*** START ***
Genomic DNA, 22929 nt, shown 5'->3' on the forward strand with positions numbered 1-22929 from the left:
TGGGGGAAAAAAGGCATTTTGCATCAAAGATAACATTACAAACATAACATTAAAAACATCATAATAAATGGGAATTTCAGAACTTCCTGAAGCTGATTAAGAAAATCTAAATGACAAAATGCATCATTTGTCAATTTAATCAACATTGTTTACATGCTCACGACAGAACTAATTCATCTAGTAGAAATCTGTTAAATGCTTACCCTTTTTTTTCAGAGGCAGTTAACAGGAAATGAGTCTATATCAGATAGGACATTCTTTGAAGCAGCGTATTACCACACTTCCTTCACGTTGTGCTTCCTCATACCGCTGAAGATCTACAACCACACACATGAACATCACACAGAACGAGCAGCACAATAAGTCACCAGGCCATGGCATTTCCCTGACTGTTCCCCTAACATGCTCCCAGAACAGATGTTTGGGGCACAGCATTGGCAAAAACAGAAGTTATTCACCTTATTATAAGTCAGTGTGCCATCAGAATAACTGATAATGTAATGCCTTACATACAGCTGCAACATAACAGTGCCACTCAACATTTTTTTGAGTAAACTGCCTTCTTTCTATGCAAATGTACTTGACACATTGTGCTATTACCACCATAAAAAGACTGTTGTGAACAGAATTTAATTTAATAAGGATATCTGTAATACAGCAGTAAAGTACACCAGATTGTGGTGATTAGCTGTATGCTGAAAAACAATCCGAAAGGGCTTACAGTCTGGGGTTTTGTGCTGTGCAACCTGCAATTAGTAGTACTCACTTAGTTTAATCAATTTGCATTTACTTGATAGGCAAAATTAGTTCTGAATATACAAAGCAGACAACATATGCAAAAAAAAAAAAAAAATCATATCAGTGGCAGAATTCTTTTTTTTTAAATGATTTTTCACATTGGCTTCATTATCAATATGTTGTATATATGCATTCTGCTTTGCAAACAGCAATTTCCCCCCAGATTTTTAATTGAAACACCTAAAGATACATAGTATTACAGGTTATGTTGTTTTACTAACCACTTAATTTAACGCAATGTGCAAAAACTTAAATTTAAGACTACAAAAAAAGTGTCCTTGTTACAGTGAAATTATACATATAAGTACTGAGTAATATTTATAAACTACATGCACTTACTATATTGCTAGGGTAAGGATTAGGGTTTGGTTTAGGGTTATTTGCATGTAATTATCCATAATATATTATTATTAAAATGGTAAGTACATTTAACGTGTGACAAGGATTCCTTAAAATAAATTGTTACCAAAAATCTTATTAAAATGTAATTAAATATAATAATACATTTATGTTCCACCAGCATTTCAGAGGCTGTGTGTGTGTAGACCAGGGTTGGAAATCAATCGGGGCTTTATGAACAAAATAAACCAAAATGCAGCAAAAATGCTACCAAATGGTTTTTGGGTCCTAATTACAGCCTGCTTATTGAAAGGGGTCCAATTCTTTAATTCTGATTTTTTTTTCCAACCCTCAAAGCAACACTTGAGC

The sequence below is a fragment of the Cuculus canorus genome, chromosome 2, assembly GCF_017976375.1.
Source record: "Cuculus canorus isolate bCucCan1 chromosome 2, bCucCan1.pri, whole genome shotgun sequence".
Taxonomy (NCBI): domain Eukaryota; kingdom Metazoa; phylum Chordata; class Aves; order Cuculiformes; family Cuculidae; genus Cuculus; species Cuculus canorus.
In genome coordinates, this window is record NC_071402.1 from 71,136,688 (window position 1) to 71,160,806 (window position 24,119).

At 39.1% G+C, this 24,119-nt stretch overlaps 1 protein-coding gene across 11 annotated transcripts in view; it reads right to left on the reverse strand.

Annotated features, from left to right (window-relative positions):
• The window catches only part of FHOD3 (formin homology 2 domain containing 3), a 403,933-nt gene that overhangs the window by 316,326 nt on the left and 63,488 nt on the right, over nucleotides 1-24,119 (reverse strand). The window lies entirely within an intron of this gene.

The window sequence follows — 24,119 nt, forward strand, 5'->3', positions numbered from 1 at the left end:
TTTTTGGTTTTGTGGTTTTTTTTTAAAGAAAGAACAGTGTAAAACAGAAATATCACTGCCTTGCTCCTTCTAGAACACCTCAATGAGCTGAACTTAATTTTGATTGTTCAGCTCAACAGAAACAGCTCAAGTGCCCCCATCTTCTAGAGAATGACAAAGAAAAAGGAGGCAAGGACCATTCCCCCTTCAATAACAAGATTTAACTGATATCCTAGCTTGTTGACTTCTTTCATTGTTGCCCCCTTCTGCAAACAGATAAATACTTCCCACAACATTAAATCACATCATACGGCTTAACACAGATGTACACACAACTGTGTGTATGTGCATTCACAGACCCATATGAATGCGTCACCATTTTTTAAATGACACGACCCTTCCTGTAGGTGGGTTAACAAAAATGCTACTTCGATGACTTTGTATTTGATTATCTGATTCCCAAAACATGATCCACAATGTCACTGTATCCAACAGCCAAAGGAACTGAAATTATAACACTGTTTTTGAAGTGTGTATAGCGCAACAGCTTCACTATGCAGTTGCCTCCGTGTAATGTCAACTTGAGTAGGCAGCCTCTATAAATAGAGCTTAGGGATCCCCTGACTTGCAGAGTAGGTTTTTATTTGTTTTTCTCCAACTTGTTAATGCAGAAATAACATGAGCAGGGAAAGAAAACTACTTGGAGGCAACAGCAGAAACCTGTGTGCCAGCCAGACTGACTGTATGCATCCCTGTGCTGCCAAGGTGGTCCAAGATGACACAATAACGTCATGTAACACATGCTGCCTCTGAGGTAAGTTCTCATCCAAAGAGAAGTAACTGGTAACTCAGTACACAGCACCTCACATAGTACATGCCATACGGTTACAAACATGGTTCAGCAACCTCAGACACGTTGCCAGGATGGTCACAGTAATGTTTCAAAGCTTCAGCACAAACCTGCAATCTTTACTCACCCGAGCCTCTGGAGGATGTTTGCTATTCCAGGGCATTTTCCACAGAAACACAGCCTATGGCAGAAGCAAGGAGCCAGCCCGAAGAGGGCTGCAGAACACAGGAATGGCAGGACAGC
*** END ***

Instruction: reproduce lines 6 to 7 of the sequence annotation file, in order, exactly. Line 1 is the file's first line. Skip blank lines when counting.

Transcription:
In genome coordinates, this window is record NC_071402.1 from 71,136,688 (window position 1) to 71,160,806 (window position 24,119).

At 39.1% G+C, this 24,119-nt stretch overlaps 1 protein-coding gene across 11 annotated transcripts in view; it reads right to left on the reverse strand.